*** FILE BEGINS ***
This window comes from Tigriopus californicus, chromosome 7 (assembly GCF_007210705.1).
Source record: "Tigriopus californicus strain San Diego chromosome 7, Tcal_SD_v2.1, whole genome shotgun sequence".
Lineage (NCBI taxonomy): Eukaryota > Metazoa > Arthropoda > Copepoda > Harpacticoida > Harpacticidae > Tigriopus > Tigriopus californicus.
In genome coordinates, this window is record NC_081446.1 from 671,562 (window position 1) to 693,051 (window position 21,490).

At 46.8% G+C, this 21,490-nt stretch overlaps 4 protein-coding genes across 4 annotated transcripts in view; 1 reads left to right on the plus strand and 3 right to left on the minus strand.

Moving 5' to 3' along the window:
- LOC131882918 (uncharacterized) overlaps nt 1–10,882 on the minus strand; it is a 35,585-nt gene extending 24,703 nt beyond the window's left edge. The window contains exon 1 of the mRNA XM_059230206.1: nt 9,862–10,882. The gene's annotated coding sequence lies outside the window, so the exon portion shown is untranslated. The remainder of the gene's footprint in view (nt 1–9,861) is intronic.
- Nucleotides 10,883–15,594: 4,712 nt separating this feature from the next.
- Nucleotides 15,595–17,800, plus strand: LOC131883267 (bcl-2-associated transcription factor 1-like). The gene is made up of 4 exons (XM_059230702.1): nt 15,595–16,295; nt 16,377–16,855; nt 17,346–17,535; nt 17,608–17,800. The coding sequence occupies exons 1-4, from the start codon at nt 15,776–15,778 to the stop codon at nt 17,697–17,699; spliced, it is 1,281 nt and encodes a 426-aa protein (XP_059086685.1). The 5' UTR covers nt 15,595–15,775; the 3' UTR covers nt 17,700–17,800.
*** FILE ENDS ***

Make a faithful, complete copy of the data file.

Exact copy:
This window comes from Tigriopus californicus, chromosome 7 (assembly GCF_007210705.1).
Source record: "Tigriopus californicus strain San Diego chromosome 7, Tcal_SD_v2.1, whole genome shotgun sequence".
Lineage (NCBI taxonomy): Eukaryota > Metazoa > Arthropoda > Copepoda > Harpacticoida > Harpacticidae > Tigriopus > Tigriopus californicus.
In genome coordinates, this window is record NC_081446.1 from 671,562 (window position 1) to 693,051 (window position 21,490).

At 46.8% G+C, this 21,490-nt stretch overlaps 4 protein-coding genes across 4 annotated transcripts in view; 1 reads left to right on the plus strand and 3 right to left on the minus strand.

Moving 5' to 3' along the window:
- LOC131882918 (uncharacterized) overlaps nt 1–10,882 on the minus strand; it is a 35,585-nt gene extending 24,703 nt beyond the window's left edge. The window contains exon 1 of the mRNA XM_059230206.1: nt 9,862–10,882. The gene's annotated coding sequence lies outside the window, so the exon portion shown is untranslated. The remainder of the gene's footprint in view (nt 1–9,861) is intronic.
- Nucleotides 10,883–15,594: 4,712 nt separating this feature from the next.
- Nucleotides 15,595–17,800, plus strand: LOC131883267 (bcl-2-associated transcription factor 1-like). The gene is made up of 4 exons (XM_059230702.1): nt 15,595–16,295; nt 16,377–16,855; nt 17,346–17,535; nt 17,608–17,800. The coding sequence occupies exons 1-4, from the start codon at nt 15,776–15,778 to the stop codon at nt 17,697–17,699; spliced, it is 1,281 nt and encodes a 426-aa protein (XP_059086685.1). The 5' UTR covers nt 15,595–15,775; the 3' UTR covers nt 17,700–17,800.